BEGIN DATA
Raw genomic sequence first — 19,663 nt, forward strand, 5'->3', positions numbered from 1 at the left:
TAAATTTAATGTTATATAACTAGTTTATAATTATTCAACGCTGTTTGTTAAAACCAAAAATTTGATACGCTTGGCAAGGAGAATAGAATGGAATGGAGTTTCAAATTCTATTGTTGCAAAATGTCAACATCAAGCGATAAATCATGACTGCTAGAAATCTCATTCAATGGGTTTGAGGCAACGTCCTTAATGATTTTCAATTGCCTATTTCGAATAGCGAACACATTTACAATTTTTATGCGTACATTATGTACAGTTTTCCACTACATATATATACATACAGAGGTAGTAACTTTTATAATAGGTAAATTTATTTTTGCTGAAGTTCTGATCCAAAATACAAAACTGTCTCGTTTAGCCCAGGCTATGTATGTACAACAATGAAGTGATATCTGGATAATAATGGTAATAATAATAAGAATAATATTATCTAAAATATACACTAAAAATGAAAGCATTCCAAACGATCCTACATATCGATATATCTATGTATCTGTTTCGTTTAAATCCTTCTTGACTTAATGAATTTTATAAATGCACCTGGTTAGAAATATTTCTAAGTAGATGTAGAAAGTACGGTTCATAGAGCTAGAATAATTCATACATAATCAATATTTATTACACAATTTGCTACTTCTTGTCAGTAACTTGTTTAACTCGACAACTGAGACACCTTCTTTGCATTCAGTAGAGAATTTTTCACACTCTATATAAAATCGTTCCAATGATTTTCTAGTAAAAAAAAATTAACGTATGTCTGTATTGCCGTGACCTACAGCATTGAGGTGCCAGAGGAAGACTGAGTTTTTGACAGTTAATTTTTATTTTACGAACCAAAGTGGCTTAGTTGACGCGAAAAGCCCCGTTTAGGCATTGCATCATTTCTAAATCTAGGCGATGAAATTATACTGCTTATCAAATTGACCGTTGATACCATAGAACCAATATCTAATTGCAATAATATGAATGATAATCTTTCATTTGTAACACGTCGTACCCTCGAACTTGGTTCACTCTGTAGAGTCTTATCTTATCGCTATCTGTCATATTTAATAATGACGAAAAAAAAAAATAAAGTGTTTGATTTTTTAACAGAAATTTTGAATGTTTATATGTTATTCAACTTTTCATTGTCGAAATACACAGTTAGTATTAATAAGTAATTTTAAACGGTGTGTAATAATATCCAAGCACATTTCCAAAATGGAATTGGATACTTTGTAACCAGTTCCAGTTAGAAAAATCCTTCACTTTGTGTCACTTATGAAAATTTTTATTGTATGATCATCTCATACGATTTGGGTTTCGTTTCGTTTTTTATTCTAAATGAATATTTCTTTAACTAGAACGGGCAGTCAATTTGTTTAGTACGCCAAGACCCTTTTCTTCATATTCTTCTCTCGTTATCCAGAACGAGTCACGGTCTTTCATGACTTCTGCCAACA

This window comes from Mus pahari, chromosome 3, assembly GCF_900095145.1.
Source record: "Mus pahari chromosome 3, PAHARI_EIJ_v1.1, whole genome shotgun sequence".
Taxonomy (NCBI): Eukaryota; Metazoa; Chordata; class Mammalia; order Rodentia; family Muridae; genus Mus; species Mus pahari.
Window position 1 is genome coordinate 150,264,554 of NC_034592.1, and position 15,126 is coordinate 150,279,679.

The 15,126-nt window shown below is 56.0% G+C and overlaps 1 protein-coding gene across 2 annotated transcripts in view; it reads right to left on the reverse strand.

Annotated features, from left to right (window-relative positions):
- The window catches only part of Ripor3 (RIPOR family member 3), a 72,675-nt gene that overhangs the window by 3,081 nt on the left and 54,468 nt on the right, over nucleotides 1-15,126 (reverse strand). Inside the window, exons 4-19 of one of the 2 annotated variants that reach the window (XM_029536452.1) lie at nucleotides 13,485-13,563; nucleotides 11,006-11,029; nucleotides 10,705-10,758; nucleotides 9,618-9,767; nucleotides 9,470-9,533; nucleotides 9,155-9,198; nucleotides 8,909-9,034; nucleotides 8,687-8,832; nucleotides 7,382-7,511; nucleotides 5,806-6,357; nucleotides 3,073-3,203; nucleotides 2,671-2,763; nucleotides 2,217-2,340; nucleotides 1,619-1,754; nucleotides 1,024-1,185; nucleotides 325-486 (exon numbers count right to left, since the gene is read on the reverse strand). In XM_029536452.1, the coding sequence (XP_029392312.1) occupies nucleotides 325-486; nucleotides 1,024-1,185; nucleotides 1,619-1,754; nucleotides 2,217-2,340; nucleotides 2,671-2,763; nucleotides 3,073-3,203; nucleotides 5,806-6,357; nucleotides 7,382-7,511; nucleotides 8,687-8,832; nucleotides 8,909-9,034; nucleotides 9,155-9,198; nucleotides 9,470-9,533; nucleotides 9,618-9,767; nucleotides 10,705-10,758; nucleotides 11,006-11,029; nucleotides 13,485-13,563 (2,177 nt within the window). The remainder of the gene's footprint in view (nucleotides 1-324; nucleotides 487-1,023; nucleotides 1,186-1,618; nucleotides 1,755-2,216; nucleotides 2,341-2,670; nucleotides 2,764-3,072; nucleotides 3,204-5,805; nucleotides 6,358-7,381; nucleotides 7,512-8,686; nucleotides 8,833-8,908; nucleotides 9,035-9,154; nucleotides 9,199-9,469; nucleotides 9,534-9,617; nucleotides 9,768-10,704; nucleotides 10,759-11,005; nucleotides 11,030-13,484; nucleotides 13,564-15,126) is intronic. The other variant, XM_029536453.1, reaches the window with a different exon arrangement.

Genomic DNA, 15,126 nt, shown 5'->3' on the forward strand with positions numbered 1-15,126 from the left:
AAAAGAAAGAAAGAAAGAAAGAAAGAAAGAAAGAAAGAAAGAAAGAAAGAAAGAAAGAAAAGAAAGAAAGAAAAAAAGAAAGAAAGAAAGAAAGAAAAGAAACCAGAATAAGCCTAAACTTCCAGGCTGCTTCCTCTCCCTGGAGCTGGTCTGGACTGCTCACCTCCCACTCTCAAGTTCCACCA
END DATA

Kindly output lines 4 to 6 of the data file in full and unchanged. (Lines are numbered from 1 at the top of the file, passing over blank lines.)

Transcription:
Source record: "Mus pahari chromosome 3, PAHARI_EIJ_v1.1, whole genome shotgun sequence".
Taxonomy (NCBI): Eukaryota; Metazoa; Chordata; class Mammalia; order Rodentia; family Muridae; genus Mus; species Mus pahari.
Window position 1 is genome coordinate 150,264,554 of NC_034592.1, and position 15,126 is coordinate 150,279,679.